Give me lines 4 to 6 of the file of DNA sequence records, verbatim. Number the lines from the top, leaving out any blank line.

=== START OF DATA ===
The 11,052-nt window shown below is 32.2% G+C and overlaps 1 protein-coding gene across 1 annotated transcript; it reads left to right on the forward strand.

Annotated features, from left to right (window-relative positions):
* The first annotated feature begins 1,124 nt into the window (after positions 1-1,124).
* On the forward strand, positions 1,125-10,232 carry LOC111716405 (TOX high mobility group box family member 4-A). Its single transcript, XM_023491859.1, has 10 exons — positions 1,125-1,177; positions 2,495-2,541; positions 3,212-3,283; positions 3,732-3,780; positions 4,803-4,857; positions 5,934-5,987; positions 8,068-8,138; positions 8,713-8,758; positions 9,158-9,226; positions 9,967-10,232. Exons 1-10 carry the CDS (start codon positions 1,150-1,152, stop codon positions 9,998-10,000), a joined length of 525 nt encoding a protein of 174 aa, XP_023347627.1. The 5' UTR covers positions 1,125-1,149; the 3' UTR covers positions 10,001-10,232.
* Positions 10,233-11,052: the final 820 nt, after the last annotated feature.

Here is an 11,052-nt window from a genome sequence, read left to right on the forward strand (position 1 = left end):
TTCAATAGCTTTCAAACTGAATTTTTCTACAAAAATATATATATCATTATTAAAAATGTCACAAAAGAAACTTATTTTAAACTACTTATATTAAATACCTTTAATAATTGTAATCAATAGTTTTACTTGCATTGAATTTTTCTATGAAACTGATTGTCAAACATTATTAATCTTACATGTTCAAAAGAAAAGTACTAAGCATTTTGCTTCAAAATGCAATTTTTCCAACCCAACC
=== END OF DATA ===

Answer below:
* On the forward strand, positions 1,125-10,232 carry LOC111716405 (TOX high mobility group box family member 4-A). Its single transcript, XM_023491859.1, has 10 exons — positions 1,125-1,177; positions 2,495-2,541; positions 3,212-3,283; positions 3,732-3,780; positions 4,803-4,857; positions 5,934-5,987; positions 8,068-8,138; positions 8,713-8,758; positions 9,158-9,226; positions 9,967-10,232. Exons 1-10 carry the CDS (start codon positions 1,150-1,152, stop codon positions 9,998-10,000), a joined length of 525 nt encoding a protein of 174 aa, XP_023347627.1. The 5' UTR covers positions 1,125-1,149; the 3' UTR covers positions 10,001-10,232.
* Positions 10,233-11,052: the final 820 nt, after the last annotated feature.

Here is an 11,052-nt window from a genome sequence, read left to right on the forward strand (position 1 = left end):